Synopsis from Goodreads- Once upon a time, a young boy called “Wart” was tutored by a magician named Merlyn in preparation for a future he couldn’t possibly imagine. A future in which he would ally himself with the greatest knights, love a legendary queen and unite a country dedicated to chivalrous values. A future that would see him crowned and known for all time as Arthur, King of the Britons.I had heard many good things about The Once and Future King before I read it from fellow bloggers. Not long before I started it, though, I heard probably the only negative review of it from my dad, who I tend to see eye to eye with on books, movies and the like. That made me a little nervous but I still went into it with high expectations, assuming it would be one of those few books my dad and I disagreed on. Now having finished it though I think I find myself somewhere in the middle. I did enjoy it but I can also see the flaws my dad saw. I feel it's different than any other Arthurian legend book I've read. Now, to be fair, I haven't read Le Morte d'Arthur by Mallory, which White seems to have based The Once and Future King off of and heavily references. My memory isn't perfect on those books and I know the legends do vary but I feel like there was a fair amount in The Once and Future King that I don't recall from the other books I've read. One thing I found interesting was that I feel White tried very hard to make you understand each character and even if you couldn't like them to at least pity them. He was fairly successful but as with each time I read an Arthurian legend my heart is left cold for Guinevere and Lancelot. This book actually made my heart even colder towards Guinevere than I usually am. It let me sympathize with Lancelot slightly and I feel he became a far deeper and more complex character but I still in the end found him weak and unlikable. You like Arthur for the most part but there are times (like when he pulls a Herod and tries to get of Mordred by killing all the babies) that he's quite unlikable. In the end though he seems like a naive dotard. He's caught up in his ideal and fighting against everything to keep it from falling apart even though it already has. And really.... was his an ideal actually an ideal? There is no such thing as utopia. Even before everything completely fell apart things were a mess. Knights were killing each over (I'm looking at you Orkney faction!) left and right and Arthur forgave them left and right. The book is somewhat of a political commentary, which is interesting.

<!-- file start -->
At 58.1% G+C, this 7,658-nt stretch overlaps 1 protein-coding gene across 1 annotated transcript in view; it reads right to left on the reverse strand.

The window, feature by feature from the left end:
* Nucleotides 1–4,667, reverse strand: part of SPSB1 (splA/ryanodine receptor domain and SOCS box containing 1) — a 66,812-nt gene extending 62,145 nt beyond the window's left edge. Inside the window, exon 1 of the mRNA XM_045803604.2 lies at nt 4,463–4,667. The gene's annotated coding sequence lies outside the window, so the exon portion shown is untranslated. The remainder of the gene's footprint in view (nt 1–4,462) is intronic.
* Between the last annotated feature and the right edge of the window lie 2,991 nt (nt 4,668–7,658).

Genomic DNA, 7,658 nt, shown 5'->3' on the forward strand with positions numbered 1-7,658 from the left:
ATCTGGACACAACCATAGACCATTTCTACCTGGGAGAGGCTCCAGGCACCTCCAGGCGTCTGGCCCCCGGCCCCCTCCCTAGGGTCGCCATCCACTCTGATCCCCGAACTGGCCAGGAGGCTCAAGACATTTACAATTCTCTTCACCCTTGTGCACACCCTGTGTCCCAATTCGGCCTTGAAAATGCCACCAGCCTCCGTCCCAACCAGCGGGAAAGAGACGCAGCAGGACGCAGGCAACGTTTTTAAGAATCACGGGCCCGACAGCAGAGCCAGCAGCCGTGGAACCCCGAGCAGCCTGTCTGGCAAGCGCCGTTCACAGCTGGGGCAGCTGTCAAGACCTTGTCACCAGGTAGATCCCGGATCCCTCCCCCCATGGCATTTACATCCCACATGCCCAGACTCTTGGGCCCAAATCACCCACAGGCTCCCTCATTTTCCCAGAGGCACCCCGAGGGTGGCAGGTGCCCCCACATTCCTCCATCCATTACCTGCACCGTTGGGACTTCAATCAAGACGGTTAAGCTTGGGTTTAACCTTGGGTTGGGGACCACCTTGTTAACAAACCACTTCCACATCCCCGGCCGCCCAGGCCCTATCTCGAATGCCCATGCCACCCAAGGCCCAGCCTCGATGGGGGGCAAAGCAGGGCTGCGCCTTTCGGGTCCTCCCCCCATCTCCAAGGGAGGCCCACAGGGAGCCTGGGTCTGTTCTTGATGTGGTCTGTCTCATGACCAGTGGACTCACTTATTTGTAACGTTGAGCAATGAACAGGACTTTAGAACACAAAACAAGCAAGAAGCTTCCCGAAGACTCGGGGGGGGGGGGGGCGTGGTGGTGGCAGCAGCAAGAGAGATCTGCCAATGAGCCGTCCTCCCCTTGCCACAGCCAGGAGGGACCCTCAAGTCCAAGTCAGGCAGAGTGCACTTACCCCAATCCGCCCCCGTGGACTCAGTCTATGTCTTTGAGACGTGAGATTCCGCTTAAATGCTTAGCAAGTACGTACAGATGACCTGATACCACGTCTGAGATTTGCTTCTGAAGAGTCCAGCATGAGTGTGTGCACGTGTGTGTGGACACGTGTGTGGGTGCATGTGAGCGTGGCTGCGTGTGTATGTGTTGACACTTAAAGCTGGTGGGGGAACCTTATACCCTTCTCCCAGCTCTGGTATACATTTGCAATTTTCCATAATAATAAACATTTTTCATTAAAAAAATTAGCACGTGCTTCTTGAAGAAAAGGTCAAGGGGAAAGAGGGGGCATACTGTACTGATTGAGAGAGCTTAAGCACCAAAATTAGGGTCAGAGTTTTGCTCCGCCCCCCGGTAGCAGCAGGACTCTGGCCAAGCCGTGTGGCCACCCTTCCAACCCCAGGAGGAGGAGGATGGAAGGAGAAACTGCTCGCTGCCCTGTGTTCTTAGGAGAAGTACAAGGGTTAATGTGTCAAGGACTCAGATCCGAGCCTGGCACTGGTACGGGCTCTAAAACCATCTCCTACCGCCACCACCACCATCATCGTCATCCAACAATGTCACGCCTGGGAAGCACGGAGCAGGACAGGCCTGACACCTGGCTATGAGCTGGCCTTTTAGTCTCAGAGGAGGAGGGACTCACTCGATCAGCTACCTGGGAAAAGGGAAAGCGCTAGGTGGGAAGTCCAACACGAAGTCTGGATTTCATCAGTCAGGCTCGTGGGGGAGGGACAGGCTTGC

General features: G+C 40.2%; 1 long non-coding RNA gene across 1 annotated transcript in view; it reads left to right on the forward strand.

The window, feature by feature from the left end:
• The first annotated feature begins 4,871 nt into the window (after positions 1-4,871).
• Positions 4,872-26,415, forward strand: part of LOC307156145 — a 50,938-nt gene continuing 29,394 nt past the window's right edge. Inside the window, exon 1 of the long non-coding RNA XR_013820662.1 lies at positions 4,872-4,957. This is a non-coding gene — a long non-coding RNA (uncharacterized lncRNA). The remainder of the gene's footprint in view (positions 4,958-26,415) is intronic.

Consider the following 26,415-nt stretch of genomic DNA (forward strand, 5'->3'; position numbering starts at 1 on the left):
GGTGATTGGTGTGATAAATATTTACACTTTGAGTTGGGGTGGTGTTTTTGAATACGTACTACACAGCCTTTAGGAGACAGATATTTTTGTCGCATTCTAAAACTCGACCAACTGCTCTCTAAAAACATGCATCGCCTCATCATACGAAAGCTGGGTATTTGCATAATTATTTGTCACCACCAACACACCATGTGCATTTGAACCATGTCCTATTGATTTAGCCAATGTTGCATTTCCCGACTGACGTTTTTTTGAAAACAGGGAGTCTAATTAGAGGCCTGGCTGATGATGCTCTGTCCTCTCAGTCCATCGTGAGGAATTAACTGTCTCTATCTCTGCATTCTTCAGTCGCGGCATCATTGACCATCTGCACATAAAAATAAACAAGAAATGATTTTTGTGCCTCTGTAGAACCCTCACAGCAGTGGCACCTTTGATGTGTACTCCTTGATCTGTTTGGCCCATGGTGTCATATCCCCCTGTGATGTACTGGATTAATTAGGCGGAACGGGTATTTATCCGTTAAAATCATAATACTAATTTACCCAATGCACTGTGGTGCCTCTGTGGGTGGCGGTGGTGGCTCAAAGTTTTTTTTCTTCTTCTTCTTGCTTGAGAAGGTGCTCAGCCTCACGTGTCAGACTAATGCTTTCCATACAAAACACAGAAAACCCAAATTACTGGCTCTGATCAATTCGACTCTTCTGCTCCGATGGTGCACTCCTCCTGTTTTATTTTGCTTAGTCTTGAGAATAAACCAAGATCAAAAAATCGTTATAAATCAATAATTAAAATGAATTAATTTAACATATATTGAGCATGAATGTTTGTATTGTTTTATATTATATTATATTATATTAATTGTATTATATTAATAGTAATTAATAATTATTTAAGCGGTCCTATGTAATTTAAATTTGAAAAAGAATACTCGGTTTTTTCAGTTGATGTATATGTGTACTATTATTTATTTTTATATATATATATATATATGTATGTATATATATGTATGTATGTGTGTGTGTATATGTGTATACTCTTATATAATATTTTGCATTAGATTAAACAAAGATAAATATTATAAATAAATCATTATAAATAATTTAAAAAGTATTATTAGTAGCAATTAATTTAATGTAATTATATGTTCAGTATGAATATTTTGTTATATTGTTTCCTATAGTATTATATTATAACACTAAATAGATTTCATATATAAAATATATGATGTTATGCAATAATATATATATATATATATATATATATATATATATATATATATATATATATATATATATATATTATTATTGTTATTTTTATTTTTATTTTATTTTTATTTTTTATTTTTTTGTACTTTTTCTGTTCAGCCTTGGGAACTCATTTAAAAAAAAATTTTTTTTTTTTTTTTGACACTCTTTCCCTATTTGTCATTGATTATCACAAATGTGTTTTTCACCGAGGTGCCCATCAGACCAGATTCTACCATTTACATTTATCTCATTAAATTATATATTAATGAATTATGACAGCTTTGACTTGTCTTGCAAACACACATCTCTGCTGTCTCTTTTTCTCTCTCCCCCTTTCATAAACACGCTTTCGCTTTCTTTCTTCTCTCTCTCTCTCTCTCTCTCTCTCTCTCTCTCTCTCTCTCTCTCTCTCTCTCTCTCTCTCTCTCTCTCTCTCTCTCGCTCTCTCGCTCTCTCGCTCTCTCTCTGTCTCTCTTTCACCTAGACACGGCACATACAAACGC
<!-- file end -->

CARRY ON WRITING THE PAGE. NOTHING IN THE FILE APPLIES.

During Arthur’s reign, the kingdom of Camelot was founded to cast enlightenment on the Dark Ages, while the knights of the Round Table embarked on many a noble quest. But Merlyn foresaw the treachery that awaited his liege: the forbidden love between Queen Guinevere and Lancelot, the wicked plots of Arthur’s half-sister Morgause, and the hatred she fostered in Mordred that would bring an end to the king’s dreams for Britain--and to the king himself.
Overall, thats' what this book is... interesting. As an adaption of the legends it's unique and I am glad I read it. At some point (probably not in the too near future) I'll be going back to some of the other Arthurian legends novels I've read to see how they compare and eventually I'll actually read Mallory's Le Morte d'Arthur.
Overall, while reading this, I remembered how sad the legends are and how much I enjoyed the TV show Merlin for giving me a lighter and more family friendly version.
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